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How has the War on Poverty influenced your career? Response to Linked In Discussion started by Cody Switzer, Web Editor at The Chronicle of Philanthropy

16 Jan

Hmmm… was not necessarily cognizant re: the War on Poverty (I was five when the campaign was launched) – but adult volunteers (from that ERA) supported me and my Boy Scout troop, made it possible to become an Eagle Scout – learned to do a good turn daily, to be helpful… concurrently learned about the Peace Corps through a cassette recording from the son of my fifth grade teacher (A Peace Corps Volunteer).

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Perhaps he and other Peace Corps volunteers who inspired me (along with my Boy Scout experience) to take two years after college to make the world a better place. I joined the Peace Corps helped to revitalize the Barbados Boy Scouts Association – led to a thirty plus year nonprofit, volunteer engagement, and capacity building career and now consulting at the World Bank joining the world-wide fight to end extreme poverty.

20131110_205551 cropped Lincoln Memorial - MLK speech

I surmise that a number of the mentors, role models, and colleagues I worked with were inspired by the War on Poverty and indirectly they inspired and informed my work.

20131110_211527 FDR 3 - in wheelchair

During my career I helped to found or organize over 100 new Scouting organizations in Barbados and the US that have involved and hopefully inspired 2 or 3 more generations of young people perhaps these have also connected 10 to 50,000 young people to quality Scouting or Exploring experiences to learn about and try out merit badges or career exploration leading to careers or life-long interest and perhaps a third or more of them have in turn volunteered and inspired other young people.

20131110_212155 FDR 1 - the bread line

This combined with supporting a network of American Red Cross chapter directors and chairs of volunteers connecting up to a million volunteers a year to (usually) quality volunteer opportunities has made a difference.

IMG_4017 1977 National Boy Scout Jamboree Obstacle Course

My since thanks to the volunteers and the Returned Peace Corps volunteers that inspired me and to the thousands and millions of volunteers who pay it forward every day through volunteer acts and random acts of kindness. I hope Monday – MLK Jr. Day – is a day of service and reflection for you, not just another day off.

My thanks also to Cody Switzer at the Chronicle of Philanthropy for inspiring me to reflect on how I can pay it forward.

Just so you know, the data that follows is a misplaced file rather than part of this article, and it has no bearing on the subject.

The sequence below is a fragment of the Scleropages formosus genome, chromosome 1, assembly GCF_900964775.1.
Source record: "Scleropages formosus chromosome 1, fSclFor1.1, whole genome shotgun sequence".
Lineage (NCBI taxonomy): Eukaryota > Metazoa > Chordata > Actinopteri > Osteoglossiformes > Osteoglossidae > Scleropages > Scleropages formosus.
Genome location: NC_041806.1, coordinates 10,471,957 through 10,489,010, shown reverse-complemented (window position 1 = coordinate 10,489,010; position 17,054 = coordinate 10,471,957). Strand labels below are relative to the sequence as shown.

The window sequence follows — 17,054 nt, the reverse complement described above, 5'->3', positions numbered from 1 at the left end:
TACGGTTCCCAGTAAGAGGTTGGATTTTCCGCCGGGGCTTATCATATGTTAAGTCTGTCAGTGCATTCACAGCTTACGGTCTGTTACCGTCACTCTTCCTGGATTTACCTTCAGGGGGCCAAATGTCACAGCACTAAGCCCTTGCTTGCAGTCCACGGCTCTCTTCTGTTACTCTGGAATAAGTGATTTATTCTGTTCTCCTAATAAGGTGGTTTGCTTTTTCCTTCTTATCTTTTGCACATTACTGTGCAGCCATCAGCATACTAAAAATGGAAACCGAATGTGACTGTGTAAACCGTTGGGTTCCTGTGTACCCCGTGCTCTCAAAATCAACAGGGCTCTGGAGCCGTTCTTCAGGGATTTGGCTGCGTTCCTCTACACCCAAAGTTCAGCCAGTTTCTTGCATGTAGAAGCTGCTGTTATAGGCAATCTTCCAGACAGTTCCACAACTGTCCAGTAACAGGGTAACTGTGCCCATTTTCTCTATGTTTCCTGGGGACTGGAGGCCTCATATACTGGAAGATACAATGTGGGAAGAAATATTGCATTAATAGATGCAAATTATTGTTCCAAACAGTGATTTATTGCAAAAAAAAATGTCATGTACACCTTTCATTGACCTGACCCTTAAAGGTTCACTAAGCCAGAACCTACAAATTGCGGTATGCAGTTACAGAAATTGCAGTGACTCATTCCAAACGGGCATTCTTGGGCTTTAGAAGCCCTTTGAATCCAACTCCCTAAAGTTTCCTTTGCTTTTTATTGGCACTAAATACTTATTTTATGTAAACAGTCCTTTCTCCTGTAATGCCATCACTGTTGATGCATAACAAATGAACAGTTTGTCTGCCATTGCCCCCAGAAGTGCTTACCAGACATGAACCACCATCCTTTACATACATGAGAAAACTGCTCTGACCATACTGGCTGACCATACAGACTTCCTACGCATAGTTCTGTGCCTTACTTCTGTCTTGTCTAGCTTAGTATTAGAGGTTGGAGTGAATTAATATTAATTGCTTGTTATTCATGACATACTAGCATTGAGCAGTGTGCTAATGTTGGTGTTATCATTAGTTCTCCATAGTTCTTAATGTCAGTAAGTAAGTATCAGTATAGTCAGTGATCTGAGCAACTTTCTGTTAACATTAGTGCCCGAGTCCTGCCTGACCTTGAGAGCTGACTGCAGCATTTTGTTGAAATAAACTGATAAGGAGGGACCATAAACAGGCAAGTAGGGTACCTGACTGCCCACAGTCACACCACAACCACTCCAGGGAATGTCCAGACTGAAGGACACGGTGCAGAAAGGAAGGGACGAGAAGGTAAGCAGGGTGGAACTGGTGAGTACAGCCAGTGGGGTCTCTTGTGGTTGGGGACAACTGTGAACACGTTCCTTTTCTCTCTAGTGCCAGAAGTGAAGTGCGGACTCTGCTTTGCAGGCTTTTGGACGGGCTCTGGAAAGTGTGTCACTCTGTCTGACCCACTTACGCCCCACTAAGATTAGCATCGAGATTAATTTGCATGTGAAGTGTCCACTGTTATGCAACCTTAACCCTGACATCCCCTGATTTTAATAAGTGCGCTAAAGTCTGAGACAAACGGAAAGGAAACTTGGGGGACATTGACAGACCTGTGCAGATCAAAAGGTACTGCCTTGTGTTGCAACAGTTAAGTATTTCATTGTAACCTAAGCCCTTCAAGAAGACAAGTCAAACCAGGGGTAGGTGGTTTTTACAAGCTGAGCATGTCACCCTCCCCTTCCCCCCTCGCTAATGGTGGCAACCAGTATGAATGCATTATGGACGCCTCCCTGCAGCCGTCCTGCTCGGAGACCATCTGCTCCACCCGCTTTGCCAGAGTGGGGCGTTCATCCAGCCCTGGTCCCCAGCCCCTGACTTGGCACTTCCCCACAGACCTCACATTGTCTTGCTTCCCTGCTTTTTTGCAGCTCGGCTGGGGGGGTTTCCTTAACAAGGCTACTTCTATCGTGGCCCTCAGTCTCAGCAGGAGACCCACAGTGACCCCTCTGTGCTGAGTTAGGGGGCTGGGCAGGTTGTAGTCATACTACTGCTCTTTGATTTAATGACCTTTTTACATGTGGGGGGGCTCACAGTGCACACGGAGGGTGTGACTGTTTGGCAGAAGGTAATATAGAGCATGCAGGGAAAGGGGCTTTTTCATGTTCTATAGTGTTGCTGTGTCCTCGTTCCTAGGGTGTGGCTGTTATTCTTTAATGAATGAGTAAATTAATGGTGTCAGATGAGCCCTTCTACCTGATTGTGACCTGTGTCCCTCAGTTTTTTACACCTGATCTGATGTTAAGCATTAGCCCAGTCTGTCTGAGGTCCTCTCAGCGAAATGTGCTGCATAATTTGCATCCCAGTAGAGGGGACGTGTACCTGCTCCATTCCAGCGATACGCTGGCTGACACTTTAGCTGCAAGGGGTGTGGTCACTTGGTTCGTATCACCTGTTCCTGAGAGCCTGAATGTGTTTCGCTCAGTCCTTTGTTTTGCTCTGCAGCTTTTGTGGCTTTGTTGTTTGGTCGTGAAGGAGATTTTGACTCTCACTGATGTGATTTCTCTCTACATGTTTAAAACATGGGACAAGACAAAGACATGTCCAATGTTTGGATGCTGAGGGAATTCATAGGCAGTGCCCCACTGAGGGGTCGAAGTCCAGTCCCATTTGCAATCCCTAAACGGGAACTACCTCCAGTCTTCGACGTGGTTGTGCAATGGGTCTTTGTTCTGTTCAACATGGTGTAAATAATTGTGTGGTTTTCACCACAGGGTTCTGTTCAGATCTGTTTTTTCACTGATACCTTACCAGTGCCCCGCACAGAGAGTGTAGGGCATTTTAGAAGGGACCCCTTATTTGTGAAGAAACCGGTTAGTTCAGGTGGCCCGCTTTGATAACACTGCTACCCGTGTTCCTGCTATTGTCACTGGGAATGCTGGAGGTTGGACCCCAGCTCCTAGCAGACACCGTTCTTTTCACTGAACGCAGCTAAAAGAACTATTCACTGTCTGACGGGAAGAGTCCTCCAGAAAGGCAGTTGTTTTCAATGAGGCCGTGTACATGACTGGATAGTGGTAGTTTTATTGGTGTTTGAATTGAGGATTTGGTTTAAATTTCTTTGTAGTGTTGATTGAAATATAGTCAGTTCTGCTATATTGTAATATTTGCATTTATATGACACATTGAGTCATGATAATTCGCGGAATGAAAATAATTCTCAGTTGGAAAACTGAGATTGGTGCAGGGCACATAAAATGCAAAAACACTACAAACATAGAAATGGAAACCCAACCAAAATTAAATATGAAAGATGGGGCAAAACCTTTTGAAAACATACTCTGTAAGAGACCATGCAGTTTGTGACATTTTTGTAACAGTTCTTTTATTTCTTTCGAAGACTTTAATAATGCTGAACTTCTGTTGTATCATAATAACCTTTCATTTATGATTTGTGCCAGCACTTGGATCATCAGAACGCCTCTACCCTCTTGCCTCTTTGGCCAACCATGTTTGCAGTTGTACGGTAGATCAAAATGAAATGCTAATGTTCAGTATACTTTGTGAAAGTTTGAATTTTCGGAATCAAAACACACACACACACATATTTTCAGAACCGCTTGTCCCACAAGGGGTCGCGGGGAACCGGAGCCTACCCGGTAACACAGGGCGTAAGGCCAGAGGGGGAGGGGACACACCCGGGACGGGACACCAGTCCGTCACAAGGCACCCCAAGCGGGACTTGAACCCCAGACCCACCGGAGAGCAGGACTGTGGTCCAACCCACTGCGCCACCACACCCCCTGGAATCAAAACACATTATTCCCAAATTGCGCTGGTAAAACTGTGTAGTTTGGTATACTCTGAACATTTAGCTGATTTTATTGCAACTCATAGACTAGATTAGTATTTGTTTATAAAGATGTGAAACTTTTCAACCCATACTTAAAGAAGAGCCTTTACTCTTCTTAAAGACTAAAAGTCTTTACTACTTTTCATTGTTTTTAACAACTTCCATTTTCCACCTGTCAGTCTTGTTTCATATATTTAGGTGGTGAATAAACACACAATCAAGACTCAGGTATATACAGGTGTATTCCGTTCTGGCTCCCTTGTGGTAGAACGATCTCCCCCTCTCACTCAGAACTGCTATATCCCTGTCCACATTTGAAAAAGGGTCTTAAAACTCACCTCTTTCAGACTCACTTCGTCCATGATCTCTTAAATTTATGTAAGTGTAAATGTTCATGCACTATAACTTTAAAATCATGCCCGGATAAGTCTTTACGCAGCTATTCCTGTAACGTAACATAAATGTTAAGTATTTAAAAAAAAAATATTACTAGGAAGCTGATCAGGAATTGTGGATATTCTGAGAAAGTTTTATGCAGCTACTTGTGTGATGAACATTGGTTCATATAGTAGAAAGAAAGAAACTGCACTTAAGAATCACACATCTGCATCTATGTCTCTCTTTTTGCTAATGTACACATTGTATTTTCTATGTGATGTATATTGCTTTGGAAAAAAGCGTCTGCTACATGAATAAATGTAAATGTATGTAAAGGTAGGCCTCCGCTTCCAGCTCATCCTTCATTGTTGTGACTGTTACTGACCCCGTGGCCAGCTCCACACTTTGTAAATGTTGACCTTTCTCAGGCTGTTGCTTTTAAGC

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“Mug them” the latest of 143 ways to say thank you to a volunteer…

30 Jul

How many ways can you/we say thank you to a volunteer? Please # and add to the list, thanks. LinkedIn Discussion in Volunteer Management Best Practices network

1. [Directly to the volunteer say] Thanks for volunteering today
2. Print a set of business cards for the volunteer
3. Greet them by name
4. Send out volunteer eCards…

Hmmm… So it is summer I wonder if there are any unique ways to recognize volunteers during the Summer?

Since Darlene gets credit for at least # 142 – great suggestions by the way…

Might I offer #143…

“Mug them” for years my father then later I received and proudly displayed our annual “Recognition Mug” for volunteering several days or a week at Boy Scout Summer Camp.  All in all a pretty good trade a week’s vacation and perhaps $100 or so to get to sleep in a tent, get plenty of exercise walking up and down hills through the woods, perhaps helping with a merit badge class, or helping younger boys learn Second and First Class skills, then of course someone has to help taste test the “Cobbler” and sit in on a Board of Review or 3 or 4 and attend a couple of Campfires, and did I mention drive a car full of boys about 350 miles each way – and yes I was very happy to walk down into the campfire circle each year and collect my mug and a round of applause from the Scouts.

What are a few other “seasonal” ways to recognize volunteers?

Note: my sincere thanks to colleagues who contributed the first 142 ways to say thank you to a volunteer. You all do amazing work and provide brilliant insights into year round volunteer recognition and retention.

Bruce Summers

Summers “Engagement” Consulting.

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